Vic Herring has magnificent views of beautiful forest and neatly manicured lawns, and can see native bird life from his office door.
The 71-year-old has been Dolamore Park’s caretaker for 14 years but he has decided to leave the tranquil work setting behind and retire.
“At 71, I think it’s time. I’ve enjoyed it,” Mr Herring said.
One of the tasks he enjoyed the most was mowing. Neither of the tractors used for it had cabs and he quoted the John Denver song Sunshine on My Shoulders when talking about it.
Mr Herring was a carpenter before he took up his present position, and also an enthusiastic gardener.
He had also worked on farms and overseas.
“So all these skills have fitted in with what I’m doing here,” he said.
Being caretaker of the 95ha park is a varied task.
He put toilet paper replenishment at the top of his job list.
“If you have no toilet paper, the whole park is rubbish,” Mr Herring said.
Then comes the tasks of cleaning the toilets, weeding and taking care of the trees and shrubs.
There were about 1000 rhododendrons at the park, he said, and the bird life was spectacular.
“In the spring, up to 40 wood pigeons fly past the shed [which is also the office].”
Carpentry skills came in handy when fixing playground equipment and seats.
there was the responsibility of looking after the street furniture in the Gore district. There are 26 playgrounds in the district, which includes Pukerau, Waikaka and Mataura.
“Then I look after rubbish tins in Mataura and Gore,” he said.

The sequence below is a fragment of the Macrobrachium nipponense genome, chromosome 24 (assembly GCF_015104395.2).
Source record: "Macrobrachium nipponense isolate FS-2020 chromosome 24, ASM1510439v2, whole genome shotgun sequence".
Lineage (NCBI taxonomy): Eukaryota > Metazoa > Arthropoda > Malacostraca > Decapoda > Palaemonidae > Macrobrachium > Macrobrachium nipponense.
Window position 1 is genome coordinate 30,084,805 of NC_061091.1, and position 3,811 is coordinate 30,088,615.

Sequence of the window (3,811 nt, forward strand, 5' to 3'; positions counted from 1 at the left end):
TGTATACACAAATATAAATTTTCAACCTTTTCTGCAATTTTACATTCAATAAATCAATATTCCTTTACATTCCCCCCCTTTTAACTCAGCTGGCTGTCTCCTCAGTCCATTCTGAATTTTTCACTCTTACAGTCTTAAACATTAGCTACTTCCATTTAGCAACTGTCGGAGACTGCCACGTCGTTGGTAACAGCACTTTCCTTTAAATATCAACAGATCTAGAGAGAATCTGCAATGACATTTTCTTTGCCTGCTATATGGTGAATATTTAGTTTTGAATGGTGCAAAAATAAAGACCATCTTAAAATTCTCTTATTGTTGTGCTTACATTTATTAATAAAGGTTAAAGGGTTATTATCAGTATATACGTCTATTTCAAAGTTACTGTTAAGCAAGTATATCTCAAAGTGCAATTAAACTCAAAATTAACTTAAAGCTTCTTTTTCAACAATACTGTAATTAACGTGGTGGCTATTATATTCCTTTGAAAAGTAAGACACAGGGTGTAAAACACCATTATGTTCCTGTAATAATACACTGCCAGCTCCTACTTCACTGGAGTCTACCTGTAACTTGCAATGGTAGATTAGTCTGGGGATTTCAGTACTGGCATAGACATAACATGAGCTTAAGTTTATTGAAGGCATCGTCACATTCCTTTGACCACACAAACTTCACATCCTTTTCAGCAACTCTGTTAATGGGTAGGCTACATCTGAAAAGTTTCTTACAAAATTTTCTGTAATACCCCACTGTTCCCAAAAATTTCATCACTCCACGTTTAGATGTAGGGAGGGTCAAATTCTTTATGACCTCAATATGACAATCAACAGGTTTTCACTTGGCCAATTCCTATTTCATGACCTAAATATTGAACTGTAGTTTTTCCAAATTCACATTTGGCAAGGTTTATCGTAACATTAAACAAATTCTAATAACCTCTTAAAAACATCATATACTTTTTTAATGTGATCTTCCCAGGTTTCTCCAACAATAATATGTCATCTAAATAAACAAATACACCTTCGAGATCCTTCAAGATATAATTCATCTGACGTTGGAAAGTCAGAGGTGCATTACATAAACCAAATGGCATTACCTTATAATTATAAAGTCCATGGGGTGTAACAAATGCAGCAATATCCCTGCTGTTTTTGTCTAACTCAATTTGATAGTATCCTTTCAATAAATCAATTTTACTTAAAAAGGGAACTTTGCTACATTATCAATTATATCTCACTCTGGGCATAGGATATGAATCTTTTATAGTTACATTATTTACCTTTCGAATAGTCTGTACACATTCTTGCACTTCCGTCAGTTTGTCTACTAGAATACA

But his responsibilities did not end there.
“On my job description it says ‘and anything else Ian can think of’.”
Parks and reserves manager Ian Soper was his boss and he had told Mr Herring he was the best magpie the council had.
“If I can get something for nothing, I’ll get it.”
He treated the park as if it was his own, so was very prudent with spending, he said.
The park was busy at Christmastime, when campers swarmed on to the site.
Visitors came not only from Southland but from throughout the world, from countries such as Europe, Australia and Canada.
“You can’t manoeuvre here at Christmas.”
Mr Herring had worked for the former Southland County Council and then Gore District Council for about 30 years.
He headed an employment skills scheme and enjoyed working with young people.
“There was some really good guys among them, that really struggled to get jobs.”
Some of them now had very good jobs, he said.
Although Mr Herring had enjoyed his work life, it was not where his biggest achievement lay; that was in his children’s successes.
He said he had a close-knit family that gave him immense pride and joy.